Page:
In 2016 there were 38 lightning deaths in the United States, compared with 26 in 2015 and 2014. From 2006 to 2016 on average about 31 people died each year from lightning strikes in the United States, according to the National Weather Service. The significant decline in lightning deaths is due to fewer farmers working in fields, along with technological advances, better lightning protection and awareness of lightning safety.
Florida had the most lightning deaths in 2016 with nine deaths, followed by four in Louisiana and New York, according to statistics from the National Oceanic and Atmospheric Administration (NOAA). Mississippi reported three deaths, and Alabama, Colorado, Michigan, North Carolina and Texas had two lightning deaths. Arizona, Missouri, Ohio, Pennsylvania, Tennessee, Utah, Virginia and Wisconsin each reported one death.
The number of homeowners insurance claims from lightning strikes and electrical surges in the United States rose in 2016, compared with 2015; however, the average cost that insurers paid on those claims fell. More than $825 million in lightning claims was paid out in 2016 to more than 100,000 policyholders. Total insured losses caused by lightning rose 4.5 percent from 2015 to 2016, although overall losses have declined 12.4 percent since 2007. There were 109,049 lightning claims in 2016, up 9.7 percent from 2015. Over fifty percent of claims were related to electrical surge damaging components or wiring, while power surges from transformer or service line shorts were also contributing factors. “The average cost per claim dropped 4.7 percent from 2015 to 2016,” said James Lynch, FCAS MAAA, chief actuary at the I.I.I. “However, the overall average cost per claim has risen 42.3 percent since 2007. By comparison,” he noted, “The Consumer Price Index rose only 15.8 percent in the same period.”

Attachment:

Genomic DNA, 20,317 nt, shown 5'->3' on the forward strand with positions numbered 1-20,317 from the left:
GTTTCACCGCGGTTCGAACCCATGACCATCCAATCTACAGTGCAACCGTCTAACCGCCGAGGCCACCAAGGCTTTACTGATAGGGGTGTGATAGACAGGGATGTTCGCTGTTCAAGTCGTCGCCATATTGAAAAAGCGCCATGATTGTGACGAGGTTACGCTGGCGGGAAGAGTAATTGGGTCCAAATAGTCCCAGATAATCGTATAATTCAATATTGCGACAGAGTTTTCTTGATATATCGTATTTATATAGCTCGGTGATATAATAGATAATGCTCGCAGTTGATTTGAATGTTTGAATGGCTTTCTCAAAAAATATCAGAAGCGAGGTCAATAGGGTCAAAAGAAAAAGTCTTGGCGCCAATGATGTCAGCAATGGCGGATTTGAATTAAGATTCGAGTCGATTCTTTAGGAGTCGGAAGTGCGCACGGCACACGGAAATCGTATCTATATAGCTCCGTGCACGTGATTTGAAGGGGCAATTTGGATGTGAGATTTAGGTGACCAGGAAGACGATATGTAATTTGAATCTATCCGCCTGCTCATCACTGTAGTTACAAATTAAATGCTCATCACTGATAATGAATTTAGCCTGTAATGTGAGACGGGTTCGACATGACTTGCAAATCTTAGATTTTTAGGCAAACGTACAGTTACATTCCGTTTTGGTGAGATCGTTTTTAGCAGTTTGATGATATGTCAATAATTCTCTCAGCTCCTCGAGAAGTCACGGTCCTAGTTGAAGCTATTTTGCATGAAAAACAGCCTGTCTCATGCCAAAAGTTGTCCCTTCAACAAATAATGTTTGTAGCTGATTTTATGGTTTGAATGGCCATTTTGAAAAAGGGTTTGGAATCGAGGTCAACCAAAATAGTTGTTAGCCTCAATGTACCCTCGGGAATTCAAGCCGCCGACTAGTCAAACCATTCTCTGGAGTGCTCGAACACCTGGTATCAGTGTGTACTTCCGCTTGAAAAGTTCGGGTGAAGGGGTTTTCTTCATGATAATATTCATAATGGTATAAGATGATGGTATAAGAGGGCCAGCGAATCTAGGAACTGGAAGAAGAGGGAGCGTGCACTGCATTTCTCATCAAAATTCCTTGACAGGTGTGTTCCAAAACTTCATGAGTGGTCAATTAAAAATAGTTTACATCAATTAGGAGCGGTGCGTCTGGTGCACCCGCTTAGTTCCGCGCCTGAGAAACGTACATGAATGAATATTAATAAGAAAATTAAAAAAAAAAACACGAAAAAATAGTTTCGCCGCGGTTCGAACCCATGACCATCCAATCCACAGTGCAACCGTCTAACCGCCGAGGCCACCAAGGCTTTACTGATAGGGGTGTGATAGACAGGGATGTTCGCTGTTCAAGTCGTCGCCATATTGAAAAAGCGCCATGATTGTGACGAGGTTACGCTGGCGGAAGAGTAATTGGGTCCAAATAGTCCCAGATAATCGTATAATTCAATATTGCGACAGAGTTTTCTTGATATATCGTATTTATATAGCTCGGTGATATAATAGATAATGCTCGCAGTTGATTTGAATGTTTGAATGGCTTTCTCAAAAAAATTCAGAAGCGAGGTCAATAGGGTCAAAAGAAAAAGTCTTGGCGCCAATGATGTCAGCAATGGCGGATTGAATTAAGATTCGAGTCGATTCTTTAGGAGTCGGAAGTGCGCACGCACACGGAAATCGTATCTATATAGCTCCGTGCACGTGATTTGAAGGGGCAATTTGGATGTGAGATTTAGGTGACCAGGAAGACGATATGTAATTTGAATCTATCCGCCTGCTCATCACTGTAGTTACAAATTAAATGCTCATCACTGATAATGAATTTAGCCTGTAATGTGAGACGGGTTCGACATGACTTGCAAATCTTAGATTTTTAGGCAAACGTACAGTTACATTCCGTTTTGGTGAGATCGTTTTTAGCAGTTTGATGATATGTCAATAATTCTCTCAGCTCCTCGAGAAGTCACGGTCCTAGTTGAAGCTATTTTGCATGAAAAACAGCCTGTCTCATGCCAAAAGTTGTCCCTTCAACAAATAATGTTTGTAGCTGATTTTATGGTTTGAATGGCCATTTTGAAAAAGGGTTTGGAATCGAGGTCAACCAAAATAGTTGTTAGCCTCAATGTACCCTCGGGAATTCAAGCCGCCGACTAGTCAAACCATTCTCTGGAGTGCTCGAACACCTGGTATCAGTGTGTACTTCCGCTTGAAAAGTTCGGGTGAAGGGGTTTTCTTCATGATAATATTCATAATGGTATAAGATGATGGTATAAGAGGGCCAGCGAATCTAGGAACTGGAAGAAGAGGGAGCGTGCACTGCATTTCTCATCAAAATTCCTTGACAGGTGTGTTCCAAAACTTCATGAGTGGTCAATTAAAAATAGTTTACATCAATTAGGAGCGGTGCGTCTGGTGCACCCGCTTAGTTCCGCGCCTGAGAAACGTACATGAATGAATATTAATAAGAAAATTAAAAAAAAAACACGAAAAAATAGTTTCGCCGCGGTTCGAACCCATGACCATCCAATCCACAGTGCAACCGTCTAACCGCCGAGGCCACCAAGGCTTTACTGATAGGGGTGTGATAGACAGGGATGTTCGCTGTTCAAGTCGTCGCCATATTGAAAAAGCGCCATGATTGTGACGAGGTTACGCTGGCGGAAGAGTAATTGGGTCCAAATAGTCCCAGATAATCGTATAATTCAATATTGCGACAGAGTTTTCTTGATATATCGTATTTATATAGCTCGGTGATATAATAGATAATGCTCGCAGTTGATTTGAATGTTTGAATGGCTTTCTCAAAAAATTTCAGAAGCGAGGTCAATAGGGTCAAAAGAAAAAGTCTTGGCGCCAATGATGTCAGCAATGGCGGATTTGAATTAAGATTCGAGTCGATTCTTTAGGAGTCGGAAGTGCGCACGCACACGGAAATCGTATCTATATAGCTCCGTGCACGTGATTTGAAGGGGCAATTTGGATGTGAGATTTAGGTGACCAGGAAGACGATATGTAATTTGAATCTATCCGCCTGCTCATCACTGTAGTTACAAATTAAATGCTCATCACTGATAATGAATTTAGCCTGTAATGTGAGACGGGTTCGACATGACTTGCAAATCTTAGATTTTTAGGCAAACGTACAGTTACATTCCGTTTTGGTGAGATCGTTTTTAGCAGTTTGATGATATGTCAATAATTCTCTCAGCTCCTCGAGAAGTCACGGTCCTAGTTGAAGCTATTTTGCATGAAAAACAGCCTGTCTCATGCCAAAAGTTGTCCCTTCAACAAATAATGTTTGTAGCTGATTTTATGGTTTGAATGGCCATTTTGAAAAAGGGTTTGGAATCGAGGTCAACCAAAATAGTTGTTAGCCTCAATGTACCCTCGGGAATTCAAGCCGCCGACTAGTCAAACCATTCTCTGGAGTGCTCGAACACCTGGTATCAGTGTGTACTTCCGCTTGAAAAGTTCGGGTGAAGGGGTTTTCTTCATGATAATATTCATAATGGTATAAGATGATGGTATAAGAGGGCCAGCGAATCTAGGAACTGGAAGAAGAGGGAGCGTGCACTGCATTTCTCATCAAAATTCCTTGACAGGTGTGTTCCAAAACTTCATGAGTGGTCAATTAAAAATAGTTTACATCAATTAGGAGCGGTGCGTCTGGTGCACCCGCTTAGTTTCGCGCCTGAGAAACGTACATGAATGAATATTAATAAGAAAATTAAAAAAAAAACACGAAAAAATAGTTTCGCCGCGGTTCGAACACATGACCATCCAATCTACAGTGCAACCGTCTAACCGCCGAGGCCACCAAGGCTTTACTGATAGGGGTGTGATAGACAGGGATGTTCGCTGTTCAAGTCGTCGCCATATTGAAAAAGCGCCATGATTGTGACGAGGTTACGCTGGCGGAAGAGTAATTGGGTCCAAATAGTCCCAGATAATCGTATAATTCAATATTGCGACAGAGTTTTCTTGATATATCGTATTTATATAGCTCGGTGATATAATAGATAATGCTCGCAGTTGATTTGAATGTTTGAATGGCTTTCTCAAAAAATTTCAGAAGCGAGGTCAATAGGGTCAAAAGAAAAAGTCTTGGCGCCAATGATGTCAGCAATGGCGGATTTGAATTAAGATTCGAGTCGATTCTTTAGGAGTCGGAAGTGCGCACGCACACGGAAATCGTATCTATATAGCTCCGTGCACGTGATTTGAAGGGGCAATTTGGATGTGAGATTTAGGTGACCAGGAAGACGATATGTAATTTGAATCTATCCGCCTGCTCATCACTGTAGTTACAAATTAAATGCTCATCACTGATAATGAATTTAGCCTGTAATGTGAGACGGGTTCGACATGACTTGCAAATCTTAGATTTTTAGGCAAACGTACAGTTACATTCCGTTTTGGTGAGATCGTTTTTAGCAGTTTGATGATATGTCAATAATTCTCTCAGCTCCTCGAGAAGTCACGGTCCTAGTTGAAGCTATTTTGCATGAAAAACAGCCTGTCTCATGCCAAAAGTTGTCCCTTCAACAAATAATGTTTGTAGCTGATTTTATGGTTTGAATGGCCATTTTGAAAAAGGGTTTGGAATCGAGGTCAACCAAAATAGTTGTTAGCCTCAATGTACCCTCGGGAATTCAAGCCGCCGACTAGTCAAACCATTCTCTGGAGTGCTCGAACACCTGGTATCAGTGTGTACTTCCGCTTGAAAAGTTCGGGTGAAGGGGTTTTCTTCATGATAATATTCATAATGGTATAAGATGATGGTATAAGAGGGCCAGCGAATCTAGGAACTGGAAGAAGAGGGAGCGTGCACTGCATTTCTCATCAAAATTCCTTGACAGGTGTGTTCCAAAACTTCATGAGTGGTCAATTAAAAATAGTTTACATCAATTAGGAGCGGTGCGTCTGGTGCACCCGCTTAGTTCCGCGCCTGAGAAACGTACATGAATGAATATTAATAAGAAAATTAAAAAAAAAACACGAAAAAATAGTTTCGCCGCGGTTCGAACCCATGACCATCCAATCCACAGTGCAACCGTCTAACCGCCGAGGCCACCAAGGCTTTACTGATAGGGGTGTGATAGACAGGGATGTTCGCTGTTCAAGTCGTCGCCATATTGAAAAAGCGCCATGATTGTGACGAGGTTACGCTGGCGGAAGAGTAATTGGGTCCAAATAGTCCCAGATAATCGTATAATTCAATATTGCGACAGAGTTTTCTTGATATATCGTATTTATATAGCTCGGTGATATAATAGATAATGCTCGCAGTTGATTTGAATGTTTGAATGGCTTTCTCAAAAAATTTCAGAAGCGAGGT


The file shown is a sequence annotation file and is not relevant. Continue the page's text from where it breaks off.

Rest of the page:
From 2007 to 2011 (latest data available) local U.S. fire departments responded to an average of 22,600 fires per year that were started by lighting, according to an analysis by the National Fire Protection Association (NFPA). These fires caused an average of nine civilian deaths and $451 million in direct property damage per year, according to the NFPA. Home fires accounted for 19 percent of the lightning fires, fires in non-residential structures, including businesses and other non-residential properties, accounted for 7 percent; vehicle fires accounted for 1 percent. The remaining 73 percent were in outdoor and unclassified properties.
Lightning fires in non-residential properties caused an average of $108 million in direct property damage each year from 2007 to 2011, according to the survey. The average annual damage in non-residential properties includes:
For more information on lightning, please see The Lightning Protection Institute.